Uzbek women fear talking about their forced sterilization (Photo: Natalia Antelava)
Journalist Natalia Antelava talks with Marco Werman about what she says is a secret program by the government of Uzbekistan to sterilize women against their will.
Antelava, who was barred from entering Uzbekistan to report her story for the BBC, interviewed Uzbek women and doctors who had crossed the border into Kazakhstan, and she contacted others by telephone and e-mail. They told her of a government plan to limit the size of families through sterilization, sometimes without a woman's consent or even her knowledge.
"After I gave birth to my second child, doctors told me that I shouldn't have any more," said one Uzbek woman, who asked not to be identified. "I was under a full anesthetic. They didn't ask me anything. They just cut out my uterus."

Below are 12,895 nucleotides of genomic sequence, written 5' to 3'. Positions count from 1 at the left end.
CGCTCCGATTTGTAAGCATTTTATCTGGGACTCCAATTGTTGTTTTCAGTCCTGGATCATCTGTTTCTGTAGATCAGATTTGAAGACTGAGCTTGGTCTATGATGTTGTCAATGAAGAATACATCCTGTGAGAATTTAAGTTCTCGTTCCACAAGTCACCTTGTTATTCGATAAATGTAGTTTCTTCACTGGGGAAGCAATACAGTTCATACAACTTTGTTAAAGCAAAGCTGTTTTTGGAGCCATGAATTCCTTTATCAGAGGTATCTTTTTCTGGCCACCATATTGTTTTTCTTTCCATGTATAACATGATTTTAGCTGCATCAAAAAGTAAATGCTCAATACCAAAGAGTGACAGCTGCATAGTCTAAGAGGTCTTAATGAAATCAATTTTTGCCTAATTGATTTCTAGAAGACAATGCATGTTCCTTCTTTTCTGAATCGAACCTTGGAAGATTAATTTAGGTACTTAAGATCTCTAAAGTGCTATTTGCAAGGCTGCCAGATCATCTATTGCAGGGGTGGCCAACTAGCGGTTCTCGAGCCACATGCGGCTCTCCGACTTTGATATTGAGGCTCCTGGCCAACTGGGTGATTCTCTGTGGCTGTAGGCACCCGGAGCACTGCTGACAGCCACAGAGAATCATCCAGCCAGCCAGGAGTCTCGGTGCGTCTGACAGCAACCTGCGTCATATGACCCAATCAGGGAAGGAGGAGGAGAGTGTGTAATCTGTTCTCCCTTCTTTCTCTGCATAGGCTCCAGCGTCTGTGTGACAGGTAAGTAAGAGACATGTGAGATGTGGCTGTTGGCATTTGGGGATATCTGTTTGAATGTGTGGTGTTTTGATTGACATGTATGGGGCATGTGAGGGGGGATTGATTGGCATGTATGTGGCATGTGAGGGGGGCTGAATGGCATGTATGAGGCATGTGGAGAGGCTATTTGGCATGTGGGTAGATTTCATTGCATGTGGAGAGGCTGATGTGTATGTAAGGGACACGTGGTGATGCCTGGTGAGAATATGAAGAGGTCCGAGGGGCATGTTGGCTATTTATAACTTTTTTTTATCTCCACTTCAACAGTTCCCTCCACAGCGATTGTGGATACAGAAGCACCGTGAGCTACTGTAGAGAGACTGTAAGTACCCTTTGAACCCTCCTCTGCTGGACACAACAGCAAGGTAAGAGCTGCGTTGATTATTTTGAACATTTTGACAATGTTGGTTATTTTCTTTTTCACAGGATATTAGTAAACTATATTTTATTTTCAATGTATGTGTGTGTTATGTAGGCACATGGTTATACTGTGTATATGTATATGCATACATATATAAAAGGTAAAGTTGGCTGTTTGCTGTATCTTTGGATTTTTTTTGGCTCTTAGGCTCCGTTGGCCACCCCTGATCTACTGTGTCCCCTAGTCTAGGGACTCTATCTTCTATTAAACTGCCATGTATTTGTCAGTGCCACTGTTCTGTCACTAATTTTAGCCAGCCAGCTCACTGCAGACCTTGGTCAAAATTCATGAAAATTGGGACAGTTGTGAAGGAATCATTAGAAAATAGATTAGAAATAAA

Doctors told Antelava that the Ministry of Health has ruled that they must perform such surgical sterilizations. "It's ruling number 1098," said one doctor, "and it says that after two children, in some areas after three, a woman should be sterilized."
In a written response to the BBC's request for comment, the government of Uzbekistan called such allegations slanderous and insisted they bore no relation to reality.
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